The two Rhodesians became local heroes and were feted by golfers and officials. When Enrique Semper presented the winners with their trophies, he said: "They handed out a four-day golf lesson to competitors and public during the tournament." The Bogota afternoon newspaper was also complimentary and headlined its account of the Rhodesians' victory with "They came. They saw. They conquered."

 Victory at El Rincon was for both golfers the crowning glory on distinguished amateur careers. Harvey dominated Rhodesian amateur golf for five years, during which time few people knew that he was playing with sight in only one eye. He lost the sight of his left eye after an optic nerve infection when he was fifteen.

 Harvey spent three years as a professional at Bulawayo Golf Club but in 1969 applied for a return to amateur status. He had to take a back seat for two years, and his opening tournament after reinstatement was the 1971 Rhodesian amateur championship. This was the first of three national titles which he won, and he went on to claim two South African stroke play titles and reach the semifinals of the South African match play four times.

 Another milestone in Harvey's career was his selection in 1973 as the number one player for an eight-man international team which included the amateur champions of Britain, Australia, Canada, Japan and Brazil. In 1977, he turned professional again and made a vain attempt to realise his lifetime ambition of playing in the British Open. A wrist injury scotched his chances after he had qualified for the 1978 Open.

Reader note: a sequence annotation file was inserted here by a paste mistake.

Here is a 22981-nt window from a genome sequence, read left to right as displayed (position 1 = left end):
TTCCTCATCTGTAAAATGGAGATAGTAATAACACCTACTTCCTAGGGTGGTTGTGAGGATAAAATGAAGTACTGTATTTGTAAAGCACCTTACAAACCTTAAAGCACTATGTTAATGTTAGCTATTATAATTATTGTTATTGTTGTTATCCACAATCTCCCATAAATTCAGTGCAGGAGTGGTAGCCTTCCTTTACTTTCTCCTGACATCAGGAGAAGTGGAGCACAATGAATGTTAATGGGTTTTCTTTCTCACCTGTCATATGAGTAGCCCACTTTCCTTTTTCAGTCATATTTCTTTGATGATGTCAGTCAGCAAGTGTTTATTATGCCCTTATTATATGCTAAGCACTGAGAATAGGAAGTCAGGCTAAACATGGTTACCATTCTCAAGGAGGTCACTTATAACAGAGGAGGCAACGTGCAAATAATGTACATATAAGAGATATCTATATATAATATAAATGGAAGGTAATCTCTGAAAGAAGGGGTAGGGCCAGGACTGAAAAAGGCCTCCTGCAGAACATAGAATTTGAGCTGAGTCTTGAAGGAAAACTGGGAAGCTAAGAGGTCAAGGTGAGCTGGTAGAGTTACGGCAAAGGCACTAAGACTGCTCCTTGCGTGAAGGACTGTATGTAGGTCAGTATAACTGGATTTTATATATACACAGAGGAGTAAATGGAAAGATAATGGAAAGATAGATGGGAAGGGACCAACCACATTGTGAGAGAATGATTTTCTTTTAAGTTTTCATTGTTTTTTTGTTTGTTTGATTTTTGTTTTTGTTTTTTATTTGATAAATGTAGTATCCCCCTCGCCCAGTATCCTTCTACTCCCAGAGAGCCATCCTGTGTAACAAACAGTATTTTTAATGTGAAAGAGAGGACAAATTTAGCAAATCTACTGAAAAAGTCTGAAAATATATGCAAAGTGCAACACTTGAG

His trip to Britain that year was marred by a British Government decision to freeze any earnings the Rhodesian made. But the editor of the Sunday Express, John Junor, campaigned extensively on Harvey's behalf and presented the Rhodesian with a cheque for $1 259 — money sent in by Express readers who disagreed with the government freeze.

 Watson took up golf when he was fourteen and used to practise with his father, Don Watson, who decided to play the game at the same time. Within a year Denis was down to single figures while his father remained a 24 handicap.

 Another year of golf saw Watson get down to scratch, and he was picked for the Mashonaland junior team at the age of sixteen. In 1973 he captained a Rhodesian junior squad which toured South Africa and after winning the Slazenger junior tournament down there, he finished runner-up in the South African junior championships.

 He again captained the Rhodesian juniors the following year, and his team made mincemeat of the visiting South African team, Watson beating the South African Johan Killian five and three at Royal. That was a big year for Denis and he represented Rhodesia in the Eisenhower Trophy and had the distinction of returning the lowest score in the team.

 Watson turned professional in October 1975 — after winning the world title at Bogota and he had his first South African circuit in 1976. Like most new young pros he learned the hard way and his first cracks at the Sunshine Circuit and the European tour earned him little.

 But with typical determination he rode out the lean times and really came into his own in 1979, finishing second to Gary Player in the PGA order of merit. This earned him the distinction of becoming the first Rhodesian to be invited to take part in major tournaments on the United States PGA tour in 1980.



 Comments are welcome - please enter them below or send them to Eddy Norris at
To view the Blog Home Page - Please Click Here.  
 (Please visit our previous posts and archives)

 Ref. Rhodesia

Labels: , ,


Post a Comment

Subscribe to Post Comments [Atom]

<< Home